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Christmas eve, 1717



On 24 December 1717, three hundred years ago today, a northwesterly storm hit the coasts of North Europe. About 14.000 died, over 2.000 of these in the Dutch province of Groningen but only 150 in neighboring Friesland. Why this difference? We do know the answer: Friesland had better coastal defences. Frisian ‘dijken’ were better designed, higher and, especially, better maintained than in Groningen. As Frisian public governance of these public goods was better. In 1716, the Groningen government had been warned, see the extensive report by Thomas van Seeratt, the newly appointed ‘master of coastal defences’, available and transcribed here. After 1717, money became available and the very able and dynamic van Seeratt did a good job to improve the Groningen ‘dijken’. The history of coastal defences is long, simple and somewhat repetitive: ‘After the storm, we improve our public coastal defences’ (why do you think these Frisian ‘dijken’ were better): again and again taxes are increased and monetized, governance is centralized, and designs and maintenance are improved, leading to lasting improvements. I love taxes (plus good government).

Happy Christmas.

  1. December 23, 2017 at 1:29 pm

    “In 1716, the Groningen government had been warned,” but nothing was done before the storm.

    Similar thing happened in Japan. It was warned that a high Tsunami may hit Japanese coast, just as the Indian Ocean Tsunami attacked many coasts of the Ocean in 2004. Japanese government ignored the warning. Top management of Tokyo Electric Power Co. ignored it. In March 11, 2011, the East Japan Earthquake and Tsunami attacked Japanese coast as well as the atomic power generation plants. You know the result.

  2. Steve McGiffen
    December 23, 2017 at 1:36 pm

    Perhaps Friesland was better protected because of its distinct culture and language. In modern times these thing create greater solidarity within a community, and if things were the same back then, perhaps they contributed.

  3. December 24, 2017 at 11:10 am

    According to a 2012 report from the Congressional Research Service (http://graphics8.nytimes.com/news/business/0915taxesandeconomy.pdf),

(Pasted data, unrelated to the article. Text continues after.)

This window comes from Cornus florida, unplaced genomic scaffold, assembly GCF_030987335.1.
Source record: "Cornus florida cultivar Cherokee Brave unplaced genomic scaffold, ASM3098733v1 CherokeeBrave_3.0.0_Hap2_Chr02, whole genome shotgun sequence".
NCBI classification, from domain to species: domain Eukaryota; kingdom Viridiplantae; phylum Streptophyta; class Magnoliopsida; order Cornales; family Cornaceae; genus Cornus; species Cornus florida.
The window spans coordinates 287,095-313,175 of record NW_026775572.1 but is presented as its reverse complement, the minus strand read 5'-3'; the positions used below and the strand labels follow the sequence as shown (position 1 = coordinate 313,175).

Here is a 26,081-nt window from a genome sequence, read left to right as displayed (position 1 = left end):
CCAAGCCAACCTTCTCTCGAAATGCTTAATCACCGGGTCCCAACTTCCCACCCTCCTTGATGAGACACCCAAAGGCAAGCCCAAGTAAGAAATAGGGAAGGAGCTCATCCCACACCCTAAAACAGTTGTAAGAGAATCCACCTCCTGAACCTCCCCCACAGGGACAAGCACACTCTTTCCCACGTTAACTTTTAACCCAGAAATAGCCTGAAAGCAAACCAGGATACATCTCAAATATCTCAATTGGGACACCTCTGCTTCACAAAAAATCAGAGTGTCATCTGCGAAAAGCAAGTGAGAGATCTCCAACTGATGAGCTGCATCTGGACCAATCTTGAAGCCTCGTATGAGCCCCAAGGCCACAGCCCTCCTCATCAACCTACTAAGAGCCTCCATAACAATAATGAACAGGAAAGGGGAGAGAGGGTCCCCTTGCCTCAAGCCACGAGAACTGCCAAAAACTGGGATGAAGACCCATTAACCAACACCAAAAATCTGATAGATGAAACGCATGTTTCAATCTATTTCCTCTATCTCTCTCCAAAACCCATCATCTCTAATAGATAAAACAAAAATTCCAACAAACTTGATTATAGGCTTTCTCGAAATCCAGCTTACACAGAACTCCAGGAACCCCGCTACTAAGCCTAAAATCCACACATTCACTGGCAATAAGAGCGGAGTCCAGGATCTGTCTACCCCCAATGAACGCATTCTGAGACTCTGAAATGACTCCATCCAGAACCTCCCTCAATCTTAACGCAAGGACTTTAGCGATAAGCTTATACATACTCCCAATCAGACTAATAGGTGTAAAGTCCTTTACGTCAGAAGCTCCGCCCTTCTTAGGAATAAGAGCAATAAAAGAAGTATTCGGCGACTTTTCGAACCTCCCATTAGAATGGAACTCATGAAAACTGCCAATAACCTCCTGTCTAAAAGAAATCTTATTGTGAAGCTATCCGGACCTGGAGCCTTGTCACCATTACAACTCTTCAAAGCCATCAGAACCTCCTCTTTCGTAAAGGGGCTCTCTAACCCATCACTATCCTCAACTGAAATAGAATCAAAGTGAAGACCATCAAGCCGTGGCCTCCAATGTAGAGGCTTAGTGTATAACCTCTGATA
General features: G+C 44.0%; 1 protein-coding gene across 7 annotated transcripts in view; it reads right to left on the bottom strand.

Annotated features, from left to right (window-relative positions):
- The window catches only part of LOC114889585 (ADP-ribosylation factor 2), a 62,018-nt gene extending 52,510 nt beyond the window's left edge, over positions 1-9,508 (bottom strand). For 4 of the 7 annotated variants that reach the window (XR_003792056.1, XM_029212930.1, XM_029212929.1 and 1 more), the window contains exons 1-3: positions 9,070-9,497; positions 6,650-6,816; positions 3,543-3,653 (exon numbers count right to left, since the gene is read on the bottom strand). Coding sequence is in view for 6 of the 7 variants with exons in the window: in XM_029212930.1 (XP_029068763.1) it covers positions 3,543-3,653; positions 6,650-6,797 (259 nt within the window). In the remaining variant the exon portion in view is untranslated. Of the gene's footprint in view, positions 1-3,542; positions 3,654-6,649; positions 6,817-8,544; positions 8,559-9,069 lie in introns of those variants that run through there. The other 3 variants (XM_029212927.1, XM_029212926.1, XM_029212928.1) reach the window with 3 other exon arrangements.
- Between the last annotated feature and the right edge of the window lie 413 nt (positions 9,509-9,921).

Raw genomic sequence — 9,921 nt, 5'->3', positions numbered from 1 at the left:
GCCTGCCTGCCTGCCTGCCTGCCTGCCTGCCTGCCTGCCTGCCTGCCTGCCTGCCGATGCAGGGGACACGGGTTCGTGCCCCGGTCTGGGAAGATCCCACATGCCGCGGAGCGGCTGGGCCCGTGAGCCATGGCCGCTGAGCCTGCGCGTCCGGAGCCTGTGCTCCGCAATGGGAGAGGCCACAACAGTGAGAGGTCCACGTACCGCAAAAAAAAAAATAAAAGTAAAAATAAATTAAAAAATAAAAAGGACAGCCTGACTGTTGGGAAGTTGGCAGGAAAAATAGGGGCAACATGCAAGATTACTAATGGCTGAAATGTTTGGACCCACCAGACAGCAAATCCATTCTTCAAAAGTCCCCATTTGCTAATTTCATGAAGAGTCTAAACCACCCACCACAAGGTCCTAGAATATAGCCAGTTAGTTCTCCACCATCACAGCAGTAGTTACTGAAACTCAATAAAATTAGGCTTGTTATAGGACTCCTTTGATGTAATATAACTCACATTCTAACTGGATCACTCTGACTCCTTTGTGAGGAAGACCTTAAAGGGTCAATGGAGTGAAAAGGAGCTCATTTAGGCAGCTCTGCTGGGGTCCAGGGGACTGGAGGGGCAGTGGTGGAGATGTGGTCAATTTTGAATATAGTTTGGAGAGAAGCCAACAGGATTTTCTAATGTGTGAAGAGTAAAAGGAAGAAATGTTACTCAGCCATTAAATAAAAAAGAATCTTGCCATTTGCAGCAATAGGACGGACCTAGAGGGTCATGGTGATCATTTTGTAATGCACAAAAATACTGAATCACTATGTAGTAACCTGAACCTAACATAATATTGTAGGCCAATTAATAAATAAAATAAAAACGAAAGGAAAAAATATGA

The results of the analysis suggest that changes over the past 65 years in the top marginal tax rate and the top capital gains tax rate do not appear correlated with economic growth. The reduction in the top tax rates appears to be uncorrelated with saving, investment, and
    productivity growth. The top tax rates appear to have little or no relation to the size of the economic pie.

    However, the top tax rate reductions appear to be associated with the increasing concentration of income at the top of the income distribution. As measured by IRS data, the share of income accruing to the top 0.1% of U.S. families increased from 4.2% in 1945 to 12.3% by 2007 before falling to 9.2% due to the 2007-2009 recession. At the same time, the average tax rate paid by the top 0.1% fell from over 50% in 1945 to about 25% in 2009. Tax policy could have a relation to how the economic pie is sliced—lower top tax rates may be associated with greater income disparities.

    In short, the report told all who read it (obviously few Republican members of Congress) that adjusting the top marginal tax rate has no effect on economic growth or investment, or saving or productivity. The report notes also that the US economy has functioned better when the top marginal tax rate was high (highest being 90%). Tax policy matters. It matters depending on whether we want a livable and civil society, or a hell hole of corruption and vice. If we want the food we eat, the water we drink, the schools our children attend, the roads we drive over to serve all of us or a rich elite. What kind of society do we want? According to Greg Palast in Vulture’s Picnic,

    But the Big Problem with government is that we don’t have enough of it; the rules aren’t tough enough to stop BP from blowing Cajuns to Kingdom Come. Or the rules are corrupted, made by politicians who are greased….If you’re screaming for the “guvmnt to git of” your back, I see your point. But you’re still a loser, a cheap mark, a decoy duck, a dim, unwitting stooge for forces even more powerful than that ugly guvmnt, a toy for powers who are shitting on you while telling you it’s raining chocolate.

  4. Jean
    December 25, 2017 at 2:15 am

    Thank you for your very appropriate christmas story, which I read to my family gathered in the Laurentian mountains. Happy holidays to you and yours.

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